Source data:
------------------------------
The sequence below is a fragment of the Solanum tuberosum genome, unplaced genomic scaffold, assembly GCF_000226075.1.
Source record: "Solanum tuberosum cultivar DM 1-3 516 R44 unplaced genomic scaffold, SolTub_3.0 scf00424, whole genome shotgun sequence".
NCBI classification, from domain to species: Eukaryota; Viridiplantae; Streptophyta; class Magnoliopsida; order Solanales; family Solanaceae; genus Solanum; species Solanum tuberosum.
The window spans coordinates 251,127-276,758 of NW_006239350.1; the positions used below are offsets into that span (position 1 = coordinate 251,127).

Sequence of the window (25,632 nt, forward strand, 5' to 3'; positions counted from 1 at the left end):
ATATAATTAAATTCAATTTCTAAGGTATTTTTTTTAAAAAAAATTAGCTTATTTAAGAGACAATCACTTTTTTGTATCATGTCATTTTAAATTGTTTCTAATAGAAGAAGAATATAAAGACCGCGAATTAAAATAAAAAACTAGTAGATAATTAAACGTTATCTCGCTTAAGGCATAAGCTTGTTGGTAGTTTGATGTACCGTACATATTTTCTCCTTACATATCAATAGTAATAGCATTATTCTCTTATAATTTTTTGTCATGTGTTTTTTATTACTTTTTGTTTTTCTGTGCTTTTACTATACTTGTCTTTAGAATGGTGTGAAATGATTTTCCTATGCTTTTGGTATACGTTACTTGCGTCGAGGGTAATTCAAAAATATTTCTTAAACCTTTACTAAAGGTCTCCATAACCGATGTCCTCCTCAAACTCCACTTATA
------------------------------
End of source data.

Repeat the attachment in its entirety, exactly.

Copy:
The sequence below is a fragment of the Solanum tuberosum genome, unplaced genomic scaffold, assembly GCF_000226075.1.
Source record: "Solanum tuberosum cultivar DM 1-3 516 R44 unplaced genomic scaffold, SolTub_3.0 scf00424, whole genome shotgun sequence".
NCBI classification, from domain to species: Eukaryota; Viridiplantae; Streptophyta; class Magnoliopsida; order Solanales; family Solanaceae; genus Solanum; species Solanum tuberosum.
The window spans coordinates 251,127-276,758 of NW_006239350.1; the positions used below are offsets into that span (position 1 = coordinate 251,127).

Sequence of the window (25,632 nt, forward strand, 5' to 3'; positions counted from 1 at the left end):
ATATAATTAAATTCAATTTCTAAGGTATTTTTTTTAAAAAAAATTAGCTTATTTAAGAGACAATCACTTTTTTGTATCATGTCATTTTAAATTGTTTCTAATAGAAGAAGAATATAAAGACCGCGAATTAAAATAAAAAACTAGTAGATAATTAAACGTTATCTCGCTTAAGGCATAAGCTTGTTGGTAGTTTGATGTACCGTACATATTTTCTCCTTACATATCAATAGTAATAGCATTATTCTCTTATAATTTTTTGTCATGTGTTTTTTATTACTTTTTGTTTTTCTGTGCTTTTACTATACTTGTCTTTAGAATGGTGTGAAATGATTTTCCTATGCTTTTGGTATACGTTACTTGCGTCGAGGGTAATTCAAAAATATTTCTTAAACCTTTACTAAAGGTCTCCATAACCGATGTCCTCCTCAAACTCCACTTATA